The heat is unbelievable – it’s 2am and the window’s open. Behind me the fan sputters and groans, been on for the last three days straight. Pushing the thick air past me, back out the window, only to return again, warm and overly familiar like an abusive lover’s embrace. Otherwise it’s stagnant, no breeze, no wind, no hope of relief in sight like maybe San Francisco’s famous fog would save us all by suddenly appearing and settling in for the night. My apartment’s like a kiln and I guess that makes me akin to the clay pot that’d be baking away inside. The one window that’s across the room, gapping open on its hinges, is just a formality in that it really offers no reprieve from the heat, because there really isn’t any cross ventilation to speak of, because to get any kind of breeze you’d have to leave the front door wide open. But you just don’t leave your door open to the hallway unattended all night, because who knows who might want to come inside to hang out.
Tonight is so hot, the prevailing atmosphere so dead, that there’s none of the usual familiar noises coming up from the street like there regularly is. Obviously it’s too hot for hustling, too hot for crime, too hot for dope dealing, too hot for standing on the street corner watching the dust settle. Though the occasional car drives by with the stereo blasting, the thudding bass vibrating, someone shouts and then it’s quiet again, in the immediate vicinity no one seems to be playing music, not even a television set. Somewhere a dog barks, out in the hall someone laughs, a door closes, my neighbor bumps the wall again, and something falls down with a thud.
The phone rings. I stare at it as it sits there on my desk. Who’d be calling me at 2am? But even before I pick it up I know that it’s Nadia, close to tears, asking me questions: she wants to know why men suck, she wants to know why she gets treated the way she does by the men she picks to be in her life, she wants to know about a lot a stuff that I haven’t the foggiest idea why things are the way that they are. But reluctantly I gotta answer these questions, reluctantly because whether I like it or not I seem to have been one of those men that have made her life suck, reluctantly because she’s still my friend and sometimes telling her the truth sucks for me as well.
We talk for a few minutes. She seems to think that I moved to LA and though she is surprised to find that I haven’t she really wants me to meet her somewhere tonight. Like some neutral place, like a street corner, or… I’m not really sure where or even why. When we were going out she wanted me to tell her that I loved her. When we lived together in that crack hotel on Folsom Street we grew apart. Then by some strange coincidence she moved into my building, living in the apartment two doors down from me for two years. Now she’s with her boyfriend sharing a place over on Howard Street for going on 9 months and when she calls it’s usually isn’t for something good.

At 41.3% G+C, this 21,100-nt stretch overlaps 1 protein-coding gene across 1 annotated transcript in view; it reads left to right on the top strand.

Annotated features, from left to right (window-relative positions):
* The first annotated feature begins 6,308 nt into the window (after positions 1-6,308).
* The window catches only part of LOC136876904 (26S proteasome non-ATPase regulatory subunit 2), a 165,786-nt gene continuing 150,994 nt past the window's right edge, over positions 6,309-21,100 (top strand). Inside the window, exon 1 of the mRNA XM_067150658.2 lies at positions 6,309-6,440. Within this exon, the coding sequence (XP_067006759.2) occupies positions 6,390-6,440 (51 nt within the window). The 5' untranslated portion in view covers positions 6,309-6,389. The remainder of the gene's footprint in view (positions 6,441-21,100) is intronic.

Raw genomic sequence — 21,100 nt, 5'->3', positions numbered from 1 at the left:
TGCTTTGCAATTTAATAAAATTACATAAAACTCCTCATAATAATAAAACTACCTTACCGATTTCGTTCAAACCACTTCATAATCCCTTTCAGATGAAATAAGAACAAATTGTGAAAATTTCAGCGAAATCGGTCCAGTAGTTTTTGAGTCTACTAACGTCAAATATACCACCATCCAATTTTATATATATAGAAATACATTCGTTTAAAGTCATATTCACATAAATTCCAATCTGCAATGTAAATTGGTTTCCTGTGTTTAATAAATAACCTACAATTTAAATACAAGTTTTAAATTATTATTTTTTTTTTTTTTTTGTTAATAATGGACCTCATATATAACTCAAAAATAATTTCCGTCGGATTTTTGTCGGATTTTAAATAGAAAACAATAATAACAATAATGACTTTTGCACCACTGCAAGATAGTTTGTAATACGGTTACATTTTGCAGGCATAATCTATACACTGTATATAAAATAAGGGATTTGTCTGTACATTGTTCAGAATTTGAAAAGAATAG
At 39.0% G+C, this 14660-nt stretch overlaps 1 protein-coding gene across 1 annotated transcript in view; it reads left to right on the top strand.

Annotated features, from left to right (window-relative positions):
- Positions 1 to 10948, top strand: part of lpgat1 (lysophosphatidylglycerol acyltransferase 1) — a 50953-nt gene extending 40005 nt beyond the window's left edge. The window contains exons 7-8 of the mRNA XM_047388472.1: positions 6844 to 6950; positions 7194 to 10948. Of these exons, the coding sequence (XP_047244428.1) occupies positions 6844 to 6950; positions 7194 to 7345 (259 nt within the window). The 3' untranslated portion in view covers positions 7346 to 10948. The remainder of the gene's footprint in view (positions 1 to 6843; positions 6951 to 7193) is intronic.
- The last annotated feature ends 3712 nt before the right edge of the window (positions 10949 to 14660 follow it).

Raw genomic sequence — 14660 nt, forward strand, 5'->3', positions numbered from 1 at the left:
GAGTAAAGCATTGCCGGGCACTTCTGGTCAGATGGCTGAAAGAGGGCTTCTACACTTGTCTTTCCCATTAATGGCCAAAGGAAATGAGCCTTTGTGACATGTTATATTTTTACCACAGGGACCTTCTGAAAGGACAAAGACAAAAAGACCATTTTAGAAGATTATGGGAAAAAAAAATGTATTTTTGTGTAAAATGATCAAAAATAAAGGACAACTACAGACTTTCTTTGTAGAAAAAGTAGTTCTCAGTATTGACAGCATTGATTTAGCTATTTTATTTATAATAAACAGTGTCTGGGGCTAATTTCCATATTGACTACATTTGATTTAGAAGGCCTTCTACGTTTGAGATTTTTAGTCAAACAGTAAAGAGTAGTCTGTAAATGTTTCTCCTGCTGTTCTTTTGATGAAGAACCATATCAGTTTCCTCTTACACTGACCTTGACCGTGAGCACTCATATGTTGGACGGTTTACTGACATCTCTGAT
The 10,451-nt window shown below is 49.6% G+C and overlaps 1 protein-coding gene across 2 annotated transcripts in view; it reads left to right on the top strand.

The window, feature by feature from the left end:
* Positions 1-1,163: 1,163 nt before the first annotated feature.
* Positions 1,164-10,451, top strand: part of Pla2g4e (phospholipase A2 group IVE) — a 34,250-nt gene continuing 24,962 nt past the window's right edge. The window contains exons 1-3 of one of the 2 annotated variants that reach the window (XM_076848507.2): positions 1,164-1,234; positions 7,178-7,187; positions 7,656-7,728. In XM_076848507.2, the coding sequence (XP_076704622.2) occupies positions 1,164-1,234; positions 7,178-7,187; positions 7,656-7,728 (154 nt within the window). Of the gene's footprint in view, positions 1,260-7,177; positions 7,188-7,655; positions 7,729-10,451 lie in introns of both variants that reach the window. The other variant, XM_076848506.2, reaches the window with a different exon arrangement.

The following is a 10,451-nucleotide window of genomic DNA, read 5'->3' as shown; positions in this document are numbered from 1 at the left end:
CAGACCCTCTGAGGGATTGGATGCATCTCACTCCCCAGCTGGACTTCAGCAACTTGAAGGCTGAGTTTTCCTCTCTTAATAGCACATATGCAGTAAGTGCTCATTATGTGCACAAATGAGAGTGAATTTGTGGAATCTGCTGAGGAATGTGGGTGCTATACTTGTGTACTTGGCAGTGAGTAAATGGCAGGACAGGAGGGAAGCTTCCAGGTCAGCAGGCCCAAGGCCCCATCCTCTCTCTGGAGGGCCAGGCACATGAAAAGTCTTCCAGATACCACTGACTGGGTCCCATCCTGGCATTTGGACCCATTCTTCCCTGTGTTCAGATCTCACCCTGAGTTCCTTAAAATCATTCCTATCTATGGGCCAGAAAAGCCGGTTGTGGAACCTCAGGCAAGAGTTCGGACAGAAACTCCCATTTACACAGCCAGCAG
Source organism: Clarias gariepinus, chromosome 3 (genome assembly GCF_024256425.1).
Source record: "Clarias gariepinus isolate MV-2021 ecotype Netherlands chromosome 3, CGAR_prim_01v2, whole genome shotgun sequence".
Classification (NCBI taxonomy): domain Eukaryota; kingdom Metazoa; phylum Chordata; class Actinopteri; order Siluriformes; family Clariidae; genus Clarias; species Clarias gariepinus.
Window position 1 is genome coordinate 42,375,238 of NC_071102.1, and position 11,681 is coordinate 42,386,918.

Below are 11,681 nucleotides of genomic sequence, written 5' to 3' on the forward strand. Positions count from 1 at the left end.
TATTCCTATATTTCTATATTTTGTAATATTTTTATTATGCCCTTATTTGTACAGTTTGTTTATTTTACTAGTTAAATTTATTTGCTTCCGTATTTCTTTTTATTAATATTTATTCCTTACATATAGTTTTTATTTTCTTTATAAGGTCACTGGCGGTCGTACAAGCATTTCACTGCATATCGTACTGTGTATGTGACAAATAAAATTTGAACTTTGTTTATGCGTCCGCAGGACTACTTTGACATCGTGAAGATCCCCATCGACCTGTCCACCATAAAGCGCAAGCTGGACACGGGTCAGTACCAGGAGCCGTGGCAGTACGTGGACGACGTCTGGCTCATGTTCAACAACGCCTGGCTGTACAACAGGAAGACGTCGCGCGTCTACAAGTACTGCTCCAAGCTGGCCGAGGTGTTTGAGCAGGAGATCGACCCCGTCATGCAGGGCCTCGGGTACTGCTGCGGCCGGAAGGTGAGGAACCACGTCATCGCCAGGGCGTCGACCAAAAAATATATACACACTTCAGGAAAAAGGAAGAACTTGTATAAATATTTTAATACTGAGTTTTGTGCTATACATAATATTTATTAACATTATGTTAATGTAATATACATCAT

Outside there’s the sound of a gun-shot. Three times the resounding echo follows the bullets being discharged, the reverberations falling short in the dark, dead air. Sounding so close together like automatic fire, it’s over and done with in a few seconds and then the night is still again for a few minutes. Until the sirens start up, distant at first, followed by the sound of a car accelerating. Below my window, through the alleyway, I can see the oncoming flashing lights. With the screeching of tires serving as an intrusive introduction, the sudden sound of activity down on the street makes its way up and into my open window: the electric static of police radios, the sounds of running feet on pavement, the shouted orders of some one in charge echoing off the surrounding buildings.
With one ear to the phone I’m still patiently listening to Nadia giggling about some movie with pirates, asking if I’ve seen it. Then talking about old times between us, she seems like she’s starting to be Ok. Abruptly her voice changes, like someone just walked into the room, or maybe I’m just imagining this. Then she says she has to go, makes me promise that I’ll call, and hangs up without saying goodbye.
Blankly I stare at the computer screen, phone still warm in my hand, listening to the commotion outside. Within a few minutes I hear the cop cars pulling away as the alley’s walls go dark, the shadows and silence returns, the street light across from my window blinks to life and then goes dark again. Lethargically I turn my desk light off and close the cover to my laptop, putting it to rest. There’s no way with this heat that I’m sleeping tonight, although I am tired from writing on my computer all day. Eyes weary, my mind dull, a weird cabin fever-like sensation starts creeping up on me. On the floor by my bare feet is a liter of lukewarm water. Unscrewing the cap I drink a quarter of the bottle before putting it down, a circle of perspiration marking the rug where it used to be.
Over my shoulder the fan continues to spin. Sitting here I close my eyes. Abruptly the phone begins to ring again and with a practiced movement I turn it off and open my laptop. The glow from the screen eerily illuminates the room. Somewhere, very faintly, I can hear Marvin Gaye singing about the children. Moving my foot I knock over the bottle of water. The spilling sound almost wakes me up, my left foot splashes a soggy carpet, dreams of better days fills my mind and I am gone.
This was published as “Talking With Maria,” in SoMa Literary Review, June Issue (2009)